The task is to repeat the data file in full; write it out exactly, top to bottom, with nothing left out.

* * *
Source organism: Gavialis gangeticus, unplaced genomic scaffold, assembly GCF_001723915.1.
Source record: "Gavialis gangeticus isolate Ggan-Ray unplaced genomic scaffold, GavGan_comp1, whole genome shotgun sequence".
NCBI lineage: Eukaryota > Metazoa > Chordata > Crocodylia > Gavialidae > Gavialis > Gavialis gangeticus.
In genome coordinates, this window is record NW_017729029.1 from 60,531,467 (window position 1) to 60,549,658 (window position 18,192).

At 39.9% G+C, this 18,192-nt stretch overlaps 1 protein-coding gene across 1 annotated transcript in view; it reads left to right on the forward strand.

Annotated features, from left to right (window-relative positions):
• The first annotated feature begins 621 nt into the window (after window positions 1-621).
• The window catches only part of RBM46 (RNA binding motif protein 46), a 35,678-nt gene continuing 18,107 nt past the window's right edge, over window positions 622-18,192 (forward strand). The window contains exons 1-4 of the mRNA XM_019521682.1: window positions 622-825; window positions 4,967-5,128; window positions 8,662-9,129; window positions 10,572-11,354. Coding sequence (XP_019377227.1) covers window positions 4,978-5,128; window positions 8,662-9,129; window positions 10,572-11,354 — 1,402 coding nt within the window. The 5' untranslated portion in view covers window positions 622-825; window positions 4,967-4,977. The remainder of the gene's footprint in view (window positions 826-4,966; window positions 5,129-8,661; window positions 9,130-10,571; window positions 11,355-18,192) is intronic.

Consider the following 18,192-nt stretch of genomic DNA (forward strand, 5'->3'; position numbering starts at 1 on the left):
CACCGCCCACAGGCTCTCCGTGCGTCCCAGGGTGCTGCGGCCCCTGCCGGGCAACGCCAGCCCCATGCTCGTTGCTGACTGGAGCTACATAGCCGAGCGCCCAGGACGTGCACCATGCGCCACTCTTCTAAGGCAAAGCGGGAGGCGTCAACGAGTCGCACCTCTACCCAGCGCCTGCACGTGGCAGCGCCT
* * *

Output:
Source organism: Gavialis gangeticus, unplaced genomic scaffold, assembly GCF_001723915.1.
Source record: "Gavialis gangeticus isolate Ggan-Ray unplaced genomic scaffold, GavGan_comp1, whole genome shotgun sequence".
NCBI lineage: Eukaryota > Metazoa > Chordata > Crocodylia > Gavialidae > Gavialis > Gavialis gangeticus.
In genome coordinates, this window is record NW_017729029.1 from 60,531,467 (window position 1) to 60,549,658 (window position 18,192).

At 39.9% G+C, this 18,192-nt stretch overlaps 1 protein-coding gene across 1 annotated transcript in view; it reads left to right on the forward strand.

Annotated features, from left to right (window-relative positions):
• The first annotated feature begins 621 nt into the window (after window positions 1-621).
• The window catches only part of RBM46 (RNA binding motif protein 46), a 35,678-nt gene continuing 18,107 nt past the window's right edge, over window positions 622-18,192 (forward strand). The window contains exons 1-4 of the mRNA XM_019521682.1: window positions 622-825; window positions 4,967-5,128; window positions 8,662-9,129; window positions 10,572-11,354. Coding sequence (XP_019377227.1) covers window positions 4,978-5,128; window positions 8,662-9,129; window positions 10,572-11,354 — 1,402 coding nt within the window. The 5' untranslated portion in view covers window positions 622-825; window positions 4,967-4,977. The remainder of the gene's footprint in view (window positions 826-4,966; window positions 5,129-8,661; window positions 9,130-10,571; window positions 11,355-18,192) is intronic.

Consider the following 18,192-nt stretch of genomic DNA (forward strand, 5'->3'; position numbering starts at 1 on the left):
CACCGCCCACAGGCTCTCCGTGCGTCCCAGGGTGCTGCGGCCCCTGCCGGGCAACGCCAGCCCCATGCTCGTTGCTGACTGGAGCTACATAGCCGAGCGCCCAGGACGTGCACCATGCGCCACTCTTCTAAGGCAAAGCGGGAGGCGTCAACGAGTCGCACCTCTACCCAGCGCCTGCACGTGGCAGCGCCT